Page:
Theft of vehicles and from vehicles is still a major problem in New Zealand. Apart from the personal upset and inconvenience of having your vehicle stolen, insurance companies pay out (through your premiums) about $110 million a year.
Dealing with vehicle-related theft also ties up valuable police resources.
Most car thieves are looking for easy targets to take joy- riding, to strip for parts to use or sell, or a vehicle to use to commit a crime. The car’s then dumped and often trashed or burnt out. Some vehicles are “re-birthed”, which means thieves use a real vehicle identification number – usually from a pranged vehicle – and apply it to a stolen vehicle of the same age, make and model. The stolen vehicle is then re-registered and sold to an unsuspecting buyer.
Theft from vehicles includes property such as wheels, stereos and personal items – purses and wallets, clothing, briefcases, laptops, cell phones and so on. Most of the time, thieves just force a lock or smash a window.
Reduce the risk
The police suggest the following steps will reduce the risk of having your vehicle stolen or broken into. Keep your keys with you and keep spares keys at home or work.
- Don’t hide a spare key on the car – thieves will find it.
- Always lock your car, including the boot and the sunroof if you have one.
- Park in busy, open, well-lit areas if possible.
- Use an attended, secure parking building if possible.
- If you have your vehicle in a garage at home, lock the garage and the car.
- Don’t leave things where people can see them.
- Take your valuable stuff with you or leave it at home – not in the glove-box or under a seat.
- Keep larger items such as bags, luggage, coats etc locked out of sight in the boot.
- Keep a record of car stereo serial numbers.
Some of these steps might reduce your insurance premiums (talk to your insurance company).
- Install a car alarm
- Install an electronic engine immobiliser – they make it really hard to hot-wire or start a car without the right key, which contains an electronic code.
- Use a steering wheel club or lock, lockable fuel cap and lockable wheel nuts.
- Etch your registration or Vehicle Identification Number (VIN) on windows, windscreens and headlights.
Beware when buying
If you’re buying a vehicle and you want to be sure it’s a legitimate sale:
- Ensure the seller of the vehicle is the registered owner (if not, why not).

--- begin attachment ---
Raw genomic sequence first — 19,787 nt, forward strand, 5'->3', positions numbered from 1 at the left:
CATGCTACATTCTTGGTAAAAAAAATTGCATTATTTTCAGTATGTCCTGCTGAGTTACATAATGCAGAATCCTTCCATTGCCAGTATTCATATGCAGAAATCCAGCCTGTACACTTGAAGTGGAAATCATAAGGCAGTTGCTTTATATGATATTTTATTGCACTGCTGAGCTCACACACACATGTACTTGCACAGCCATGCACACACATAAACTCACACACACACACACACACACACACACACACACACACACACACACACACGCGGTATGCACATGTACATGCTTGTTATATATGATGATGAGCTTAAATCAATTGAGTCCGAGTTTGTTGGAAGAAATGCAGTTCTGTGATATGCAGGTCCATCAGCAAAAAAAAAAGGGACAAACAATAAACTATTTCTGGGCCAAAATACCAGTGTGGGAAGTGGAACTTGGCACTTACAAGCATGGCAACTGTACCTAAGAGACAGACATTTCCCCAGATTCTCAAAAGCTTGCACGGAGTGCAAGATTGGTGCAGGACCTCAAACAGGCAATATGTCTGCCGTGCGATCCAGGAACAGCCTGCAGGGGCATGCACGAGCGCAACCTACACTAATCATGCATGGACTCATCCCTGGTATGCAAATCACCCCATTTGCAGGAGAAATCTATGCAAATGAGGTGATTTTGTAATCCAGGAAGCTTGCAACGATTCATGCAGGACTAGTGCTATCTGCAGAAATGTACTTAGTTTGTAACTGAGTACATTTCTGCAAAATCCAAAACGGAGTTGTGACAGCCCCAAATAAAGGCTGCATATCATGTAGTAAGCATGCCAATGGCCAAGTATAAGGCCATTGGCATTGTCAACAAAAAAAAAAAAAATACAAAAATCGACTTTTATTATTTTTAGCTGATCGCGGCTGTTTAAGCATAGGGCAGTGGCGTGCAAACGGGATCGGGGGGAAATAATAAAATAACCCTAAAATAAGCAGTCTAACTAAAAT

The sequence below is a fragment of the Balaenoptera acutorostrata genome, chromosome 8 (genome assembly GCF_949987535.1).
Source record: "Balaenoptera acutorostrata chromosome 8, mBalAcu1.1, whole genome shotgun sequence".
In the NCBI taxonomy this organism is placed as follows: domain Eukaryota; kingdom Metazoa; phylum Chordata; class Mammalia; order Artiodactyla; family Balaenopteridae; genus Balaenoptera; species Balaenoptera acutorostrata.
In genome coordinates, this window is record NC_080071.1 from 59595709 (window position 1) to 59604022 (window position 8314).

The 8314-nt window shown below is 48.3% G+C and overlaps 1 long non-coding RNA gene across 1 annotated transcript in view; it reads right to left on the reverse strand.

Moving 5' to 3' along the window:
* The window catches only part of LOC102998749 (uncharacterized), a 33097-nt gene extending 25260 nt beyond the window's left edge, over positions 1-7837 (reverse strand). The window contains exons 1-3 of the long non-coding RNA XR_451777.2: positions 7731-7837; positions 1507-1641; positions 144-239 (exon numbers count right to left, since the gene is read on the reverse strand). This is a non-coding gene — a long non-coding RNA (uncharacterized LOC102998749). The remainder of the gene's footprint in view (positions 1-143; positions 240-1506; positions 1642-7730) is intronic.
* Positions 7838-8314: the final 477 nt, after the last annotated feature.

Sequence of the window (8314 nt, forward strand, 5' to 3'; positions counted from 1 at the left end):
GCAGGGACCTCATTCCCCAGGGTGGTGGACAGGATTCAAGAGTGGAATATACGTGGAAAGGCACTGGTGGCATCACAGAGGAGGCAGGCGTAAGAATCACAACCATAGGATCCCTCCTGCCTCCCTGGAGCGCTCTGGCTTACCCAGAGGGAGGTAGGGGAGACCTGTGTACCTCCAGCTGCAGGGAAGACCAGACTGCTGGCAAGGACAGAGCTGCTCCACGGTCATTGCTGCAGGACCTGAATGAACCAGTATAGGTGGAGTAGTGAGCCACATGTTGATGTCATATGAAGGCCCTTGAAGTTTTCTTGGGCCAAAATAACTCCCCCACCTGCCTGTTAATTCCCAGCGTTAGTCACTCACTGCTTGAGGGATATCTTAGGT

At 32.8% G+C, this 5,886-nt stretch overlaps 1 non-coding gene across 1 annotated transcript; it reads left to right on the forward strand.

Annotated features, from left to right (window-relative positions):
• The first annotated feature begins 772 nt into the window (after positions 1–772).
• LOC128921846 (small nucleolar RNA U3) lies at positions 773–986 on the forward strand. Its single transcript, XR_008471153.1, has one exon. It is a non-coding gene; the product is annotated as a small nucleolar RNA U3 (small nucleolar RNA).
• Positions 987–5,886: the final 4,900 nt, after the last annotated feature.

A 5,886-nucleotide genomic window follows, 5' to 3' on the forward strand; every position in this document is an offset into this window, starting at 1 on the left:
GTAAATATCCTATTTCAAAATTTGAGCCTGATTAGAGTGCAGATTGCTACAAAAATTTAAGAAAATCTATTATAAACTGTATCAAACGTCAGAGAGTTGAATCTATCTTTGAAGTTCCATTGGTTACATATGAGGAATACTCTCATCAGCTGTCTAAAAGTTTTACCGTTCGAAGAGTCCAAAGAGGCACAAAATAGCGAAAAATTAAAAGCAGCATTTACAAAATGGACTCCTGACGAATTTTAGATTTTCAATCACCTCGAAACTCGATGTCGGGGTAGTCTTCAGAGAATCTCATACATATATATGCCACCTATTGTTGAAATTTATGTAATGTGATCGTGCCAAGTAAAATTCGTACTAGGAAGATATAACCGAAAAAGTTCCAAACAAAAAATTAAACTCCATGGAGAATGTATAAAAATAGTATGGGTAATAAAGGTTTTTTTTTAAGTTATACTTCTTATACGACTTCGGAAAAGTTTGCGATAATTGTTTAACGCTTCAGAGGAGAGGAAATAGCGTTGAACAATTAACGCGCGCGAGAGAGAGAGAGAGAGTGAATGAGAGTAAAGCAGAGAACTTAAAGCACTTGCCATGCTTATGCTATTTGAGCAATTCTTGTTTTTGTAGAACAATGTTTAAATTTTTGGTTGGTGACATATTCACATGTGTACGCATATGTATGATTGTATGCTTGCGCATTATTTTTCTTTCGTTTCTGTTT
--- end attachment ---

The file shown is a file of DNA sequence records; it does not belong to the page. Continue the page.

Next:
- Does the seller have both sets of keys?
- Does the seller have the original log books and history of servicing?
- Check all identification plates, engine and chassis numbers for tampering.
You can check online to see if a vehicle’s listed as stolen at www.police.govt.nz/stolen/vehicles. It’s a great website you can use to enter the vehicle’s registration number, VIN, engine or chassis number. The database the site accesses is updated by police three times per day, but there could be a brief delay in stolen vehicles appearing and in recovered vehicles being cleared from the list.
You can also download a file of stolen vehicles from the past six months by area, or all of New Zealand.
Found a stolen vehicle?
If you see a stolen vehicle being driven or if the occupants are nearby, call the police on 111 and let them deal with it. Don’t chase a stolen vehicle.
If it’s been abandoned, call your local police station. Remember if you want to report it but don’t want anyone knowing who you are, call anonymously to Crime Stoppers on 0800 555 111.
Don’t let the thieves get your bike, either.
- Keep your keys on you at all times.
- Use an ignition or steering lock.
- Use a strong, thick chain and “U” lock. Keep the chain off the ground to make it harder to cut.
- Secure your motorcycle to something solid that can’t be moved.
- Keep your helmet with you or use a helmet lock.
- Install an alarm or other anti-theft/immobiliser device.
- Etch or mark your motorcycle with your registration or Vehicle Identification Number (VIN).
- Garage your motorcycle and lock the bike and the garage.
Use a motorcycle cover.